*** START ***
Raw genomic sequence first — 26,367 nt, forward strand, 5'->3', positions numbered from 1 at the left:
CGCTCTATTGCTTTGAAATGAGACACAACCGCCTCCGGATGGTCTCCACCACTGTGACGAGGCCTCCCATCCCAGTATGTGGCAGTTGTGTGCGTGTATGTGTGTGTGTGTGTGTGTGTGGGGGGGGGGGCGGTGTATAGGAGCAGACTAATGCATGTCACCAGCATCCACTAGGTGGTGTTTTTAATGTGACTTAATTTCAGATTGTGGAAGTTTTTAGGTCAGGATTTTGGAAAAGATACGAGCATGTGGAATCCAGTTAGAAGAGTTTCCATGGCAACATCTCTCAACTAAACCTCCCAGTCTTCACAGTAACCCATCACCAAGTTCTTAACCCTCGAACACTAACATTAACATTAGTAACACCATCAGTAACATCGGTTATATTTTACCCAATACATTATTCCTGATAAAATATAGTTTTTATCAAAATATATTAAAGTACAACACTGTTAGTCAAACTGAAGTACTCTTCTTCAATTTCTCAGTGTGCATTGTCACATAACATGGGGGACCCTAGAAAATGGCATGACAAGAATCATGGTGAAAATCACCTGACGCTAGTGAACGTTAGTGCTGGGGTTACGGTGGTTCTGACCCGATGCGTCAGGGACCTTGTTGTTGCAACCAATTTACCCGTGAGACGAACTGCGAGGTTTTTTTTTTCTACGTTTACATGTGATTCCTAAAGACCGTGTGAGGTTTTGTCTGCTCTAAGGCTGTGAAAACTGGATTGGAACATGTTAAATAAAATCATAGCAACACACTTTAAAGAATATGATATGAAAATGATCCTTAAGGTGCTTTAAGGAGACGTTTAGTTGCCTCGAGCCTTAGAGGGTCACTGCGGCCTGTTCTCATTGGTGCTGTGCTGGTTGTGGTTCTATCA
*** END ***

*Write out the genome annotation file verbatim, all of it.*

Raw genomic sequence first — 26,367 nt, forward strand, 5'->3', positions numbered from 1 at the left:
CGCTCTATTGCTTTGAAATGAGACACAACCGCCTCCGGATGGTCTCCACCACTGTGACGAGGCCTCCCATCCCAGTATGTGGCAGTTGTGTGCGTGTATGTGTGTGTGTGTGTGTGTGTGGGGGGGGGGGCGGTGTATAGGAGCAGACTAATGCATGTCACCAGCATCCACTAGGTGGTGTTTTTAATGTGACTTAATTTCAGATTGTGGAAGTTTTTAGGTCAGGATTTTGGAAAAGATACGAGCATGTGGAATCCAGTTAGAAGAGTTTCCATGGCAACATCTCTCAACTAAACCTCCCAGTCTTCACAGTAACCCATCACCAAGTTCTTAACCCTCGAACACTAACATTAACATTAGTAACACCATCAGTAACATCGGTTATATTTTACCCAATACATTATTCCTGATAAAATATAGTTTTTATCAAAATATATTAAAGTACAACACTGTTAGTCAAACTGAAGTACTCTTCTTCAATTTCTCAGTGTGCATTGTCACATAACATGGGGGACCCTAGAAAATGGCATGACAAGAATCATGGTGAAAATCACCTGACGCTAGTGAACGTTAGTGCTGGGGTTACGGTGGTTCTGACCCGATGCGTCAGGGACCTTGTTGTTGCAACCAATTTACCCGTGAGACGAACTGCGAGGTTTTTTTTTTCTACGTTTACATGTGATTCCTAAAGACCGTGTGAGGTTTTGTCTGCTCTAAGGCTGTGAAAACTGGATTGGAACATGTTAAATAAAATCATAGCAACACACTTTAAAGAATATGATATGAAAATGATCCTTAAGGTGCTTTAAGGAGACGTTTAGTTGCCTCGAGCCTTAGAGGGTCACTGCGGCCTGTTCTCATTGGTGCTGTGCTGGTTGTGGTTCTATCA